A red ant creeps up to a dangling cankerworm on a Bradford pear tree leaf in west Charlotte Thursday, April 9, 2015. The cankerworm quickly rappelled away on its silk before their "face to face" meeting got any closer. The only way to stop the April cankerworm problem is in November or early December by applying a band of paper-like material around the tree and then adding a coat of sticky material. The bands trap the females before they can lay eggs in upper parts of the trees. Over the past 20 years, the cankerworm population in Charlotte has continued to grow, despite aerial spraying in 1992, 1998 and 2008. Repeated defoliation can weaken trees and make them more susceptible to other stresses, such as age, drought, other insects and disease.
A red ant creeps up to a dangling cankerworm on a Bradford pear tree leaf in west Charlotte Thursday, April 9, 2015. The cankerworm quickly rappelled away on its silk before their "face to face" meeting got any closer. The only way to stop the April cankerworm problem is in November or early December by applying a band of paper-like material around the tree and then adding a coat of sticky material. The bands trap the females before they can lay eggs in upper parts of the trees. Over the past 20 years, the cankerworm population in Charlotte has continued to grow, despite aerial spraying in 1992, 1998 and 2008. Repeated defoliation can weaken trees and make them more susceptible to other stresses, such as age, drought, other insects and disease. TODD SUMLIN tsumlin@charlotteobserver.com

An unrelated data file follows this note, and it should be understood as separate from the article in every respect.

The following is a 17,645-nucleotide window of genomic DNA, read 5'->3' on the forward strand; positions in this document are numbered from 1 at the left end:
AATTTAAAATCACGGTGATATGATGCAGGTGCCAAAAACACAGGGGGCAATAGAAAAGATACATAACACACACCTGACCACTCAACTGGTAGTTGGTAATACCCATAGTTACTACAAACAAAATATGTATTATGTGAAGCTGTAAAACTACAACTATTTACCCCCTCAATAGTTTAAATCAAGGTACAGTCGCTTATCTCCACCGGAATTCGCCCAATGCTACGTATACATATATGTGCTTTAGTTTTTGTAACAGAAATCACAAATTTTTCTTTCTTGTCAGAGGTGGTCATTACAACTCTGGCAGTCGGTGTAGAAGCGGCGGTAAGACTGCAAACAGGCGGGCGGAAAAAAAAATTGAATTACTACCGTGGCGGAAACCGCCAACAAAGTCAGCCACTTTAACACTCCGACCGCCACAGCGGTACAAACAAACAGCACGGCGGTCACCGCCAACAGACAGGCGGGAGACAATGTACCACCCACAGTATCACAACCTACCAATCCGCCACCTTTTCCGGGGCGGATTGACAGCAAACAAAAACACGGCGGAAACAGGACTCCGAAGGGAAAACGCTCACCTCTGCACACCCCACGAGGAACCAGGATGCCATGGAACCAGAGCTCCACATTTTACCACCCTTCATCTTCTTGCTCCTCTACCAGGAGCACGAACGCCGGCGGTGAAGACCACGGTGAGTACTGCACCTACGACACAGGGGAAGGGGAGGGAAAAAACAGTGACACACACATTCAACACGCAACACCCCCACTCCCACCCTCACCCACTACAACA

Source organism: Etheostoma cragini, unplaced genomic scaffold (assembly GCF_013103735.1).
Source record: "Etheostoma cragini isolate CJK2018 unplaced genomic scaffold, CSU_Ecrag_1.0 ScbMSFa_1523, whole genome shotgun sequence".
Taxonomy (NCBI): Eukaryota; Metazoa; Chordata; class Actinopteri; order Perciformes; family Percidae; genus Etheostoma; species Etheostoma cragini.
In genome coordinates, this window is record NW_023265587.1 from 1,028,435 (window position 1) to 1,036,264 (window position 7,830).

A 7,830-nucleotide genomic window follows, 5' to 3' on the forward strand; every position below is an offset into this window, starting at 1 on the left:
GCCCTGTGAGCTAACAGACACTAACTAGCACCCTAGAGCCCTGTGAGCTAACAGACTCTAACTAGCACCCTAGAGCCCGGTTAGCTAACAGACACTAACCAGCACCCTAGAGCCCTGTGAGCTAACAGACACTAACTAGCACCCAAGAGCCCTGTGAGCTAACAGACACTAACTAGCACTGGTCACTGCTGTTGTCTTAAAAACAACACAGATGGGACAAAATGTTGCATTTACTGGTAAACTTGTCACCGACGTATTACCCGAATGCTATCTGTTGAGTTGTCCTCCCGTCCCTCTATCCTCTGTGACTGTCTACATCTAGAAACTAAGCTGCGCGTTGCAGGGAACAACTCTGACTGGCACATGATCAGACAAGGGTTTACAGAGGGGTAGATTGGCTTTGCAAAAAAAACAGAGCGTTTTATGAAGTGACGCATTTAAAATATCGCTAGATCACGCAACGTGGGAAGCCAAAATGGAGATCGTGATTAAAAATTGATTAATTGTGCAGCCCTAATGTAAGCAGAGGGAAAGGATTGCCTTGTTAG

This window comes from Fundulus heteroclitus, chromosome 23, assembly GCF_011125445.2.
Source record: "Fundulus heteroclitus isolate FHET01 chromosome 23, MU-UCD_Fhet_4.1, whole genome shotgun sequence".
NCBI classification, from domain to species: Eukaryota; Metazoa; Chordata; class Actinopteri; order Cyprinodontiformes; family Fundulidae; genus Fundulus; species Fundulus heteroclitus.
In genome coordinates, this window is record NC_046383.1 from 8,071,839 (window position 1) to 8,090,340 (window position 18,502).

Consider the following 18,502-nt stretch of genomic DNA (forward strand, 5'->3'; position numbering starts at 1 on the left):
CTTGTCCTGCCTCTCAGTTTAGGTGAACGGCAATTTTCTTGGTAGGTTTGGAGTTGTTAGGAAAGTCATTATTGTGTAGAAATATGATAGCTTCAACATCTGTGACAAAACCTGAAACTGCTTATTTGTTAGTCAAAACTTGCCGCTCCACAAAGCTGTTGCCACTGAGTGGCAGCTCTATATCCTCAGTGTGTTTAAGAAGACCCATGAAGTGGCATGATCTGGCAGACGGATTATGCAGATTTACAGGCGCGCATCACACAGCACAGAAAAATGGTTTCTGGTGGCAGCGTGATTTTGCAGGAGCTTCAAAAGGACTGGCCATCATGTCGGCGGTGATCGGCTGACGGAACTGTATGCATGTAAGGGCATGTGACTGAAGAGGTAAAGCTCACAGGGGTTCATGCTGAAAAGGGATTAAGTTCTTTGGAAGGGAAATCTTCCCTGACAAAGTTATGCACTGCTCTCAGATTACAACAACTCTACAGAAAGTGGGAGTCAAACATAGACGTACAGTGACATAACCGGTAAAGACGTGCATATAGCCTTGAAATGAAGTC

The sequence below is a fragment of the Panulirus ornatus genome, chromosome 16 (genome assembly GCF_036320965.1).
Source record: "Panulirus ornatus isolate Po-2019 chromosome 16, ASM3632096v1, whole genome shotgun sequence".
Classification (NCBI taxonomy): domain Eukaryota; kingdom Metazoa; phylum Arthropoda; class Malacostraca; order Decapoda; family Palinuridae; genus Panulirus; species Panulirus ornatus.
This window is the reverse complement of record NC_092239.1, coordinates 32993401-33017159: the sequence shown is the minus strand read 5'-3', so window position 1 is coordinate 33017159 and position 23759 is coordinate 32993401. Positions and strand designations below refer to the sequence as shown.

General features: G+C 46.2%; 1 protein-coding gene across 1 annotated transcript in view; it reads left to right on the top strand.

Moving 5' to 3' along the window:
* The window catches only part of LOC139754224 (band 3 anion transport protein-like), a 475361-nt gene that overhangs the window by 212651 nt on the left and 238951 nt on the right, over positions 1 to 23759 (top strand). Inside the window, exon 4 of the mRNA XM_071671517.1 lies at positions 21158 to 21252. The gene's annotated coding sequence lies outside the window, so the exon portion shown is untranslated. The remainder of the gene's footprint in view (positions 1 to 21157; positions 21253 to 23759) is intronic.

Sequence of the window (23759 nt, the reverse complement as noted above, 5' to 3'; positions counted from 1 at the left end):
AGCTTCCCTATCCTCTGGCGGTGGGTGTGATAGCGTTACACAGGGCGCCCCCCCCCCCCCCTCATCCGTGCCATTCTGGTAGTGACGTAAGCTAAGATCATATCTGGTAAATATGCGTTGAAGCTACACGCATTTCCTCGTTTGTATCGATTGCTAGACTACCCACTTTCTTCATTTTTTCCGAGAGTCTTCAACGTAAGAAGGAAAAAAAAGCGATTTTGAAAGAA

A red ant creeps up to a dangling cankerworm on a Bradford pear tree leaf in west Charlotte Thursday, April 9, 2015. The cankerworm quickly rappelled away on its silk before their "face to face" meeting got any closer. The only way to stop the April cankerworm problem is in November or early December by applying a band of paper-like material around the tree and then adding a coat of sticky material. The bands trap the females before they can lay eggs in upper parts of the trees. Over the past 20 years, the cankerworm population in Charlotte has continued to grow, despite aerial spraying in 1992, 1998 and 2008. Repeated defoliation can weaken trees and make them more susceptible to other stresses, such as age, drought, other insects and disease. TODD SUMLIN tsumlin@charlotteobserver.com

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Cankerworms are back in Charlotte

April 10, 2015 2:07 PM

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